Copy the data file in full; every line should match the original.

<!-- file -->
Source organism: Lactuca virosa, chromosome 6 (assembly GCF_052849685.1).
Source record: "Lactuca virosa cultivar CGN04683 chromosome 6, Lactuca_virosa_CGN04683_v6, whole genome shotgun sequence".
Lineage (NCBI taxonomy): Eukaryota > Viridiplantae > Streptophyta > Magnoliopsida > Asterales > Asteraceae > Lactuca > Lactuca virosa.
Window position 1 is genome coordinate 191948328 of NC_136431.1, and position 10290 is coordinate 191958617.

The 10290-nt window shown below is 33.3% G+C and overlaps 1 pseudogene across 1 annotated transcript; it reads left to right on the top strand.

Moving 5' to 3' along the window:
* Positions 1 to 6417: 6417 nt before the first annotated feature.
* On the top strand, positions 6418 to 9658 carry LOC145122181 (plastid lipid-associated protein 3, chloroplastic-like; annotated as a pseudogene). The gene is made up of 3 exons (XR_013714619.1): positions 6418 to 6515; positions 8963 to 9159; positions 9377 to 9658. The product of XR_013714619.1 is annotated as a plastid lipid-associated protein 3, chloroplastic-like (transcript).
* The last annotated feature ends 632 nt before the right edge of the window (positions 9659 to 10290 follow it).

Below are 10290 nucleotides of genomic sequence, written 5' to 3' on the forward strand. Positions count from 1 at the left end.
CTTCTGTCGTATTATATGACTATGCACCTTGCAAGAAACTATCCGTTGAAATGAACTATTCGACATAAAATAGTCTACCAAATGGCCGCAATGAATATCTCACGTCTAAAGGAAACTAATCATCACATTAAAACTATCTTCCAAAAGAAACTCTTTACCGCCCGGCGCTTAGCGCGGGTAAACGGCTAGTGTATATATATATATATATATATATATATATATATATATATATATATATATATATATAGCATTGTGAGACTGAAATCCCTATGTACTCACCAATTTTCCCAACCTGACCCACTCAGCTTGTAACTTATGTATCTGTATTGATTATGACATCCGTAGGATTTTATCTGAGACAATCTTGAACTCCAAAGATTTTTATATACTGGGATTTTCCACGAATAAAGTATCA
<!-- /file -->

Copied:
Source organism: Lactuca virosa, chromosome 6 (assembly GCF_052849685.1).
Source record: "Lactuca virosa cultivar CGN04683 chromosome 6, Lactuca_virosa_CGN04683_v6, whole genome shotgun sequence".
Lineage (NCBI taxonomy): Eukaryota > Viridiplantae > Streptophyta > Magnoliopsida > Asterales > Asteraceae > Lactuca > Lactuca virosa.
Window position 1 is genome coordinate 191948328 of NC_136431.1, and position 10290 is coordinate 191958617.

The 10290-nt window shown below is 33.3% G+C and overlaps 1 pseudogene across 1 annotated transcript; it reads left to right on the top strand.

Moving 5' to 3' along the window:
* Positions 1 to 6417: 6417 nt before the first annotated feature.
* On the top strand, positions 6418 to 9658 carry LOC145122181 (plastid lipid-associated protein 3, chloroplastic-like; annotated as a pseudogene). The gene is made up of 3 exons (XR_013714619.1): positions 6418 to 6515; positions 8963 to 9159; positions 9377 to 9658. The product of XR_013714619.1 is annotated as a plastid lipid-associated protein 3, chloroplastic-like (transcript).
* The last annotated feature ends 632 nt before the right edge of the window (positions 9659 to 10290 follow it).

Below are 10290 nucleotides of genomic sequence, written 5' to 3' on the forward strand. Positions count from 1 at the left end.
CTTCTGTCGTATTATATGACTATGCACCTTGCAAGAAACTATCCGTTGAAATGAACTATTCGACATAAAATAGTCTACCAAATGGCCGCAATGAATATCTCACGTCTAAAGGAAACTAATCATCACATTAAAACTATCTTCCAAAAGAAACTCTTTACCGCCCGGCGCTTAGCGCGGGTAAACGGCTAGTGTATATATATATATATATATATATATATATATATATATATATATATATATATATATAGCATTGTGAGACTGAAATCCCTATGTACTCACCAATTTTCCCAACCTGACCCACTCAGCTTGTAACTTATGTATCTGTATTGATTATGACATCCGTAGGATTTTATCTGAGACAATCTTGAACTCCAAAGATTTTTATATACTGGGATTTTCCACGAATAAAGTATCA